A Review of 2019


Thanks to your support, here are some of the things we've achieved this year.

Protecting orangutans

It’s been another busy year for the Human Orangutan Conflict Response Unit (HOCRU) teams. There are now three teams, covering North Sumatra, Aceh and Batang Toru respectively, and they have rescued and relocated 27 orangutans (including two Tapanuli orangutans) in 2019. They also conduct consistent monitoring and community outreach to ensure that their presence has a long-term impact on reducing the incidence of negative interactions between people and orangutans.

Photo courtesy of Orangutan Information Centre

Saving forests

Sumatra’s rainforests are vital for orangutans, people and climate. We and our partners work hard to protect and restore them, and 2019 has been no exception. OIC‘s restoration staff have planted 942,000 trees this year, restoring barren ex-plantations and illegally-deforested areas to allow wildlife to return.

Another way of supporting Sumatra’s forests is to prevent them being destroyed in the first place. This year, OIC’s patrol teams have covered 495 km of the Leuser ecosystem, reporting illegal activities like logging and snare-setting to local authorities. This enables them to step up protection for vulnerable areas, and, in turn, informs OIC’s community outreach work with people in villages adjacent to the forest.

Cinta Raja III restoration site: images taken two years apart.

Supporting people

This year, another 100 farmers living around the Leuser Ecosystem have been taught how to use sustainable methods to increase their crop yields without expanding farms into the forest. In addition, 50 farmers who rely on gum/resin as a non-timber forest product in Aceh province have been trained in sustainable harvesting of this economically valuable commodity. The Lucy Wisdom School is going from strength to strength, with double the number of children attending in the academic year 2019-20 than 2018-19, and many on the waiting list for 2020-21. Our new partner, Nature for Change, is working with communities in the buffer zone around the Leuser to increase their earnings from the fruit trees they plant, and OIC is employing women from villages near restoration sites to make eco-polybags for tree seedlings by using banana fibres (this replaces the plastic polybags which were used before).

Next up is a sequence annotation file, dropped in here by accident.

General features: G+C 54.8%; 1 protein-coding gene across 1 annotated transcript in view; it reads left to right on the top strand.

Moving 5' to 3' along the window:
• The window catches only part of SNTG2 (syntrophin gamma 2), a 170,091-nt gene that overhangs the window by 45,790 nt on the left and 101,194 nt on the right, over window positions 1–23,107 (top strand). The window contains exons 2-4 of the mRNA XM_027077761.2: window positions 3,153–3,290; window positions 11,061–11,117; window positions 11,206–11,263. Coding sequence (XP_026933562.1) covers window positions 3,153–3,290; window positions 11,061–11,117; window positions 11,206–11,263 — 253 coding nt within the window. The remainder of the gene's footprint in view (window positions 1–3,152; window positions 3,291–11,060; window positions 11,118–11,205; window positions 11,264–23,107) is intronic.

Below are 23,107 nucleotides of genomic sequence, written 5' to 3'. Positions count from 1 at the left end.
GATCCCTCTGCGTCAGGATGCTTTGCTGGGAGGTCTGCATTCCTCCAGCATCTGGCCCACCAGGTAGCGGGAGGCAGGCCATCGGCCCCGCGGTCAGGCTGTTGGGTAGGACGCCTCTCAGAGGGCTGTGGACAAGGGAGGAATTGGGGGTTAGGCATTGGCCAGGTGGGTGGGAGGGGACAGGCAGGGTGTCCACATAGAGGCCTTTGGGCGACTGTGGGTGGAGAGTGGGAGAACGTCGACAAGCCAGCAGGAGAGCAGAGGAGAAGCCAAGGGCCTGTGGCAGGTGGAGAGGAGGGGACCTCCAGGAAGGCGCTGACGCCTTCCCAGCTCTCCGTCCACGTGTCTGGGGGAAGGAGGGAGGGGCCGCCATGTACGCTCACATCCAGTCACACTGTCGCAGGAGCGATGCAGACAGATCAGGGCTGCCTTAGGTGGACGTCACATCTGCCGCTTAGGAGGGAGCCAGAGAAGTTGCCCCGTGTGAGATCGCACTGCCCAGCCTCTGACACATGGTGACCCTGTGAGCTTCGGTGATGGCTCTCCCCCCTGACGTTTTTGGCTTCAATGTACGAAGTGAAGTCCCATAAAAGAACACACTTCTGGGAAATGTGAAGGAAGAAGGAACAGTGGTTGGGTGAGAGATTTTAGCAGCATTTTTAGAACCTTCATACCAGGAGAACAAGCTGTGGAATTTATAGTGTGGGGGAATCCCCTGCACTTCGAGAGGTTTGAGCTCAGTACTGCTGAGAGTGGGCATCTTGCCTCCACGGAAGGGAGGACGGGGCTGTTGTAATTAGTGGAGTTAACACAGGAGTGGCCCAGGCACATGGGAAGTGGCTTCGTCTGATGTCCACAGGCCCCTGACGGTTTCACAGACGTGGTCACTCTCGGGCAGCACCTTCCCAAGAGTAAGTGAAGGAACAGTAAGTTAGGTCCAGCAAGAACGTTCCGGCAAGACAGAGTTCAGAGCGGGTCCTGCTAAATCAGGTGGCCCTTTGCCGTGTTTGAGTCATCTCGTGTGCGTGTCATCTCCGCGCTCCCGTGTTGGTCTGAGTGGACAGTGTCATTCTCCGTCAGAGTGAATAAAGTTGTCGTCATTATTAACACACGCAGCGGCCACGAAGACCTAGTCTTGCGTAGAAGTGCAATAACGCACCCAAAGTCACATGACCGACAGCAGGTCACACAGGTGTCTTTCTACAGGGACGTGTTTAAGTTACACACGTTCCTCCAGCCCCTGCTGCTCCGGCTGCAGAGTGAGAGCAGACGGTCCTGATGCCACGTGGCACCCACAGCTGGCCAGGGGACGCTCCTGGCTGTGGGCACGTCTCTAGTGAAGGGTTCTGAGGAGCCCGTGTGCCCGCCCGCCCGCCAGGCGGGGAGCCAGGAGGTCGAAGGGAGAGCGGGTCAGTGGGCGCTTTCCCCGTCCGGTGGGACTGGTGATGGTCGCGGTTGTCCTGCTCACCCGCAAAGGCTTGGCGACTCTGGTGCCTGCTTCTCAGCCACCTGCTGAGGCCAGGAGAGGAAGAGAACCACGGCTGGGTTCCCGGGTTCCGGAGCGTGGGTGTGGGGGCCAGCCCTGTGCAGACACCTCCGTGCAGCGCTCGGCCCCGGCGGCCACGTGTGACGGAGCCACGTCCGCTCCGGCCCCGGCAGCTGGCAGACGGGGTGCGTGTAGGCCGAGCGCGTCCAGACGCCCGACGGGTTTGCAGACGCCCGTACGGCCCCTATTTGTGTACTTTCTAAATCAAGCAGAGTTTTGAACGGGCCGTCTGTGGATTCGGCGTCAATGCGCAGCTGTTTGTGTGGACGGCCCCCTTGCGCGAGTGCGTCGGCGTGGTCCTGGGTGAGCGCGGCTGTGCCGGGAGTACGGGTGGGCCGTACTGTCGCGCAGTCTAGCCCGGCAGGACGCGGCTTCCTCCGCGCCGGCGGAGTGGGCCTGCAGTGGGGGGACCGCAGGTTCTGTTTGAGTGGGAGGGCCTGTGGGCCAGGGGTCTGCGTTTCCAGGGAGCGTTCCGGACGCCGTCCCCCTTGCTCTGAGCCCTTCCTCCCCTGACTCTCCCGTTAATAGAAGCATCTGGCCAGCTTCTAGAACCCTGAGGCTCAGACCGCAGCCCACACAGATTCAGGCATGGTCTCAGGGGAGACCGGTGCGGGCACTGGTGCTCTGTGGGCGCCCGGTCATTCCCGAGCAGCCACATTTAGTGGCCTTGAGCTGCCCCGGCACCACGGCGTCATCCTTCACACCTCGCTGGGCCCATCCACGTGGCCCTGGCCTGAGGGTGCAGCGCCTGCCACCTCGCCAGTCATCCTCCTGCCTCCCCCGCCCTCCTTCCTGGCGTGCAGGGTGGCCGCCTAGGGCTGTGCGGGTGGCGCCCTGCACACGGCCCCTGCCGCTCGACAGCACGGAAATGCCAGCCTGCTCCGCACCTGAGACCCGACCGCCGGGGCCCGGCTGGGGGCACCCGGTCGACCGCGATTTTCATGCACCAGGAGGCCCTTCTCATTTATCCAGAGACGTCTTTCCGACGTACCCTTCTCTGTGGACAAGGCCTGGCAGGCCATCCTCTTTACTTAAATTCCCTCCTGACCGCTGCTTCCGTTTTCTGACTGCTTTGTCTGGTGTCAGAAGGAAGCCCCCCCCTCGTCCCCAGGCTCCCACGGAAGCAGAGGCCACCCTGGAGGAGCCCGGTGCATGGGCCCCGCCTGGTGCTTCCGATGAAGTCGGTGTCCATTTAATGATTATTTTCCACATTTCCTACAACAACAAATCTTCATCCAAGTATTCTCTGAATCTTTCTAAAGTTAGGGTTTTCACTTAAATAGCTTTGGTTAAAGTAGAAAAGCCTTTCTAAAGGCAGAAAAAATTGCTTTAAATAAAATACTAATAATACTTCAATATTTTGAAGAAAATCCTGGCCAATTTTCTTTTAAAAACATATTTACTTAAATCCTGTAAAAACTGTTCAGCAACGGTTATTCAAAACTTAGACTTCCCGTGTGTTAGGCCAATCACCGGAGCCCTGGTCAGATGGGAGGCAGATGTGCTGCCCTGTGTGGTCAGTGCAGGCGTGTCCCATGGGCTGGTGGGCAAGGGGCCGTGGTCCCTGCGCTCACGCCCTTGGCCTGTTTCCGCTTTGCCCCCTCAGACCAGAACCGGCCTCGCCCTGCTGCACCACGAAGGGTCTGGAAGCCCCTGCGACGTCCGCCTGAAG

School pupils working in their garden at Bukit Mas. Photo courtesy of Orangutan Information Centre.

Rainforest Home

We were delighted when we reached the target amount of £870,000 for our Rainforest Home Appeal in March 2019. Reaching this target was a momentous occasion for us in many ways. It was the most ambitious appeal we’ve ever run, so to have received such wholehearted backing from so many people was crucial for its success. OIC’s restoration team has now started the process of turning this land back into thriving forest – the oil palms are being cut down and they are conducting vegetation surveys in the adjacent forest to ensure the seeds they grow in the new tree nursery are appropriate for the local environment. We are excited to see what 2020 brings for this vital piece of land on the edge of the Leuser Ecosystem.

Photo by Andrew Walmsley.

Local impact

Closer to home, we’re working with businesses and organisations across Oxford to turn Oxford into a Sustainable Palm Oil City. From restaurants and visitor attractions, to colleges, schools and manufacturers, we’re partnering with Oxford’s food service sector to strip out deforestation from products that contain palm oil. By committing to buy, serve and promote products that contain sustainable palm oil, Oxford businesses can make a big difference. We launched Sustainable Palm Oil City Oxford in September 2019 and already have some amazing businesses on board, so we are looking forward to seeing the campaign pick up pace over the next few months as these early adopters of the process spread the word city-wide.

We are also continuing our outreach with schools in and around Oxfordshire, and we are developing some exciting plans with the Abingdon Science Partnership to get even more young people in our area excited about orangutans, rainforests and conservation.

 

A Review of 2019

Zac Mills

An adult sumatran orangutan

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